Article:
Hicks case exposes 'war on terror' sham
After five years of solitary confinement in a small metal cell, David Hicks pleaded guilty on March 26 to one of the two charges brought against him by US military prosecutors on March 1, to finally get out of the notoriously brutal US military prison at Guantanamo Bay. Hicks's case has revealed just what a sham the US-led "war on terror" really is.
For five years Washington, backed to the hilt by Canberra, has claimed that Hicks was one of the most dangerous "terrorists" being held at Guantanamo. He was charged with offences that carrying life sentences.
Now, under the plea bargaining deal, his US military prosecutors are talking about him being able to be "home before the end the year". Indeed, on March 31, Hicks was sentenced to seven years' imprisonment, with all but nine months of the sentence suspended. He will serve most of this in an Australian civilian prison.
Commenting on the Hicks case, the March 29 Washington Post observed: "This case so far has been less about who Hicks is or what he did than about starting the Bush administration's military commissions … Commission officials have praised the case as showing a transparent and fair system; human rights groups have painted the commissions as a sham with still-unwritten rules."
It is not just human rights groups that have condemned the military commission system. It has been rejected as contrary to international law by all of Washington's imperialist allies — all except Canberra.
In testimony before a congressional committee on March 29, US defence secretary Robert Gates admitted that trials at Guantanamo Bay "lack credibility" with "the international community". Because "of things that happened earlier at Guantanamo there is a taint about it", Gates said, alluding to detainees' alleges of being subjected to torture.
Of the 385 detainees still imprisoned at Guantanamo Bay, Hicks is one of only 10 to be charged with any "criminal offence", and the first to be tried by a military commission. By contrast, Khalid Sheik Mohammed, the alleged architect of the September 11, 2001 attack on New York's World Trade Centre, has not been charged with a crime, though he has been in US custody for years and has taken responsibility for numerous terrorist attacks on US citizens.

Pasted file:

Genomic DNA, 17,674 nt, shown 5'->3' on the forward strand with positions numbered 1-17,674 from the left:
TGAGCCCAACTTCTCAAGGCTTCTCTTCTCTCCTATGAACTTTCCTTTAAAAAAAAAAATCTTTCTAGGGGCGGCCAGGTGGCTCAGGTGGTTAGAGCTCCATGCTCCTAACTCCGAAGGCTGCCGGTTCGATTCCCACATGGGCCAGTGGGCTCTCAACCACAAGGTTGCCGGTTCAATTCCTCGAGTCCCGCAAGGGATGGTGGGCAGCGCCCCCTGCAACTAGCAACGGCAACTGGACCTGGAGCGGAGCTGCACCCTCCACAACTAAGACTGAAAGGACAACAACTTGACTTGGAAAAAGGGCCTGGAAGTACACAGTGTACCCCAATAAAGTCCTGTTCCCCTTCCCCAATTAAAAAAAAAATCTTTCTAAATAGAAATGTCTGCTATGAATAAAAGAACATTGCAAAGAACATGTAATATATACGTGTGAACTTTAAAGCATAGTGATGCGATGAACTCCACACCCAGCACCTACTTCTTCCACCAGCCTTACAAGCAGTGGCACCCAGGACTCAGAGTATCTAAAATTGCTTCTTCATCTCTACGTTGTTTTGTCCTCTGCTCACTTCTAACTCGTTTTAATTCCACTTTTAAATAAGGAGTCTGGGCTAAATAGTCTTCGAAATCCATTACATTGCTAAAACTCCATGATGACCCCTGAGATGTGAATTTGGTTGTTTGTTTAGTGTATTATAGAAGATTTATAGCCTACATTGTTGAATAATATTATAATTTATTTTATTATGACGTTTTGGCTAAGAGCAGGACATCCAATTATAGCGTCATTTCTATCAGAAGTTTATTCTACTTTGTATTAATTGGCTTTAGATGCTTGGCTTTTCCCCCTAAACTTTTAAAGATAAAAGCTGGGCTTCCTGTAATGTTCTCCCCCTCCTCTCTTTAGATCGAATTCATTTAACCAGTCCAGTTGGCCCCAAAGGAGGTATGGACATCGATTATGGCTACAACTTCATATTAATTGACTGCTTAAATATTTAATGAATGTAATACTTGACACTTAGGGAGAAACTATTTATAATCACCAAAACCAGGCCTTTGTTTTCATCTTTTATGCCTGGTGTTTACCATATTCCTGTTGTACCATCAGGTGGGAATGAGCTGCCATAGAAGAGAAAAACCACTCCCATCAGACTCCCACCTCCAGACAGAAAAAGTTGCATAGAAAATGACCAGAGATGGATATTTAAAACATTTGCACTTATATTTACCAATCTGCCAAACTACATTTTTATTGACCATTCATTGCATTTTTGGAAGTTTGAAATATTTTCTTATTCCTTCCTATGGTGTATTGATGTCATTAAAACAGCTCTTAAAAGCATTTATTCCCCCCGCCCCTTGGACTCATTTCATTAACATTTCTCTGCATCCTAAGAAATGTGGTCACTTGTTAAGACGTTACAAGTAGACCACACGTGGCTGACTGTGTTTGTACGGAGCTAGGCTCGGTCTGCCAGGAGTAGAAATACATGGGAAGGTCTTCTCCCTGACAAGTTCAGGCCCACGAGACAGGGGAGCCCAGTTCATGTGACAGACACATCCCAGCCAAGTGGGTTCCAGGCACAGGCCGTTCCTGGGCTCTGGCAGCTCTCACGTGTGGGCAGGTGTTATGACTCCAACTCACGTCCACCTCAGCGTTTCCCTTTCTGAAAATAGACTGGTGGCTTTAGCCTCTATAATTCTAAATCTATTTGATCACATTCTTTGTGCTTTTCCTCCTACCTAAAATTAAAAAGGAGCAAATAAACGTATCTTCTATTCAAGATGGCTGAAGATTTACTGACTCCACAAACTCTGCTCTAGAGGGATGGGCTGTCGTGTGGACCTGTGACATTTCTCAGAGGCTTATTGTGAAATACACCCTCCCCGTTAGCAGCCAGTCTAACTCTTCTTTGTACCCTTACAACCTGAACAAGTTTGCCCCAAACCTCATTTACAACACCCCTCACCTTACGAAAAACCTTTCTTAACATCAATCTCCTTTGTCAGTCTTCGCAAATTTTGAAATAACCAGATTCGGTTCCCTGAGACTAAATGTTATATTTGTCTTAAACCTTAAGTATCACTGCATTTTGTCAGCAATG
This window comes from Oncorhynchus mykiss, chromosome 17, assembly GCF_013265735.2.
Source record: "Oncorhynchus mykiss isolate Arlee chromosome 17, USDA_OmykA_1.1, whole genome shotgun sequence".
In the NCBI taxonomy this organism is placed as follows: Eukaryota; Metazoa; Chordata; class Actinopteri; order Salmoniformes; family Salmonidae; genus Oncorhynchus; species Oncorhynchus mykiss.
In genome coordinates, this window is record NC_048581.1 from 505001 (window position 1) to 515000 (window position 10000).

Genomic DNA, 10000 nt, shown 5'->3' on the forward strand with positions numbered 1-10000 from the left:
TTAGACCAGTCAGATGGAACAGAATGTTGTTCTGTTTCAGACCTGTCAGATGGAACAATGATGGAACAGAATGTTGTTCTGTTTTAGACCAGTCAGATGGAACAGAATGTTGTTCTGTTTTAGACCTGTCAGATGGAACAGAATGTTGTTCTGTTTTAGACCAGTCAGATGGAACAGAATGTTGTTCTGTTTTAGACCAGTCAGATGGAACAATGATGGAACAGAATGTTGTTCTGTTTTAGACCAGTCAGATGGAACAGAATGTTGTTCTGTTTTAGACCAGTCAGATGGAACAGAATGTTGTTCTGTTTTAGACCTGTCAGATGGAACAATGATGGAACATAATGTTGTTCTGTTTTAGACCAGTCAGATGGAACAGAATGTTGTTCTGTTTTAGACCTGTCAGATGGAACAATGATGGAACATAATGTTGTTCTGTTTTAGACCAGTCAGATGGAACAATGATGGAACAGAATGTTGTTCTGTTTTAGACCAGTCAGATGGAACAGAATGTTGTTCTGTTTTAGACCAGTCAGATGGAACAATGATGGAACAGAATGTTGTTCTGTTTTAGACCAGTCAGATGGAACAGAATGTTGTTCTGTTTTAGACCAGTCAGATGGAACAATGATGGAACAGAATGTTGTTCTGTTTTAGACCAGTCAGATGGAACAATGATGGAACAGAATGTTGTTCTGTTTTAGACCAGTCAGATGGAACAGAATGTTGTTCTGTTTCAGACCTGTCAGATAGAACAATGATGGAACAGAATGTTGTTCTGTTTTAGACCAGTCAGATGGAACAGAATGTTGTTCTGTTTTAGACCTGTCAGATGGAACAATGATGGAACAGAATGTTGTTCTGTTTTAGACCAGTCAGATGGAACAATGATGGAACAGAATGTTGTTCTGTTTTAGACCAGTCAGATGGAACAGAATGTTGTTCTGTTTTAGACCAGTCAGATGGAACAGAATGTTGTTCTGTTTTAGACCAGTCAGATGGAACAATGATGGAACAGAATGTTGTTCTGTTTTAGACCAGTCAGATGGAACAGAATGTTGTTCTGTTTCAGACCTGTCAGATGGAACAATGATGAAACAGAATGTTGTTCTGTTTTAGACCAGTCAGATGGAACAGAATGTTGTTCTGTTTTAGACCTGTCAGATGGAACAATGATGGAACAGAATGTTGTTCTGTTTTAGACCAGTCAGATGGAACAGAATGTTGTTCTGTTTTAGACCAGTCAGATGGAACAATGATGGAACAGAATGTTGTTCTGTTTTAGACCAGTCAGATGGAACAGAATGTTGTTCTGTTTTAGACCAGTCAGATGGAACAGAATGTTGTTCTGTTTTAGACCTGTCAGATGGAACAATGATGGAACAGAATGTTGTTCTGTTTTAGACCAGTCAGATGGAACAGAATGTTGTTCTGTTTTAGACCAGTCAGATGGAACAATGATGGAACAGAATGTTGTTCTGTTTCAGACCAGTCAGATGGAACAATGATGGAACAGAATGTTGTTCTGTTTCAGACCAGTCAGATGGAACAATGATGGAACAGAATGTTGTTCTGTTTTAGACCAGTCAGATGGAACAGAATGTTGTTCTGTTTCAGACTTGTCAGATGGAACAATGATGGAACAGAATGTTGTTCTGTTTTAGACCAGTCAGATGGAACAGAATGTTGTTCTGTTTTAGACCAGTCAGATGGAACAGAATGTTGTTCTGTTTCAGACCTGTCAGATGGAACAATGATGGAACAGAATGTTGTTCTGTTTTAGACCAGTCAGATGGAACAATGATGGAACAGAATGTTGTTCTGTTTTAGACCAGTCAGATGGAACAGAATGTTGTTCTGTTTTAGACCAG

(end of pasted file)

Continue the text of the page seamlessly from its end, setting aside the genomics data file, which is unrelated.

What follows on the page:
While much of the Australian media has reported that Hicks pleaded guilty to "providing material support to terrorism", he in fact pleaded guilty to a charge of "providing material support to terrorists", namely Saudi Arabian millionaire Osama bin Laden's al Qaeda group.
The charge sheet alleged that in 2001 Hicks had undertaken military training at an al Qaeda camp in Kandahar, southern Afghanistan, not that he had provided material support for any terrorist act.
A secondary charge of "attempted murder" of US soldiers was dropped after the retired military judge, who supervises the military commission system, concluded there was "no probable cause" to justify it.
In February 2004, PM John Howard stated on ABC TV that "it's fundamentally wrong to make a criminal law retrospective". But this is exactly what has been done to Hicks.
The only offence he was charged with — "providing material assistance to terrorists" — was introduced into US law in October 2001. But it could not be applied to Hicks — a non-US citizen who was captured by US-backed rebel forces in December 2001 after serving as a soldier in the army of Afghanistan's Taliban government — until the US Congress passed the 2006 Military Commissions Act (MCA).
In direct contravention of international law and the US constitution, the MCA made jurisdiction of the "material support for terrorists" offence retroactive.
Of course, neither the US Congress nor the Bush administration has any intention of using the MCA to launch criminal prosecutions against the US government personnel, including the CIA officers, who helped bin Laden set up his terrorist training camps in Afghanistan in the 1980s during Washington's jihadi war against the Soviet Union.
The aim of the MCA is to legitimise US President George Bush's military commission system — kangaroo courts intentionally designed to convict as "war criminals" anyone captured resisting Washington's illegal 2001 invasion of Afghanistan.
This invasion was a prelude to the real goal of Washington's "war on terror" — regime-change invasions to (re-)impose US corporate ownership of the nationalised oil resources of the "rogue states" of the Middle East, beginning with Iraq, and then later, Iran.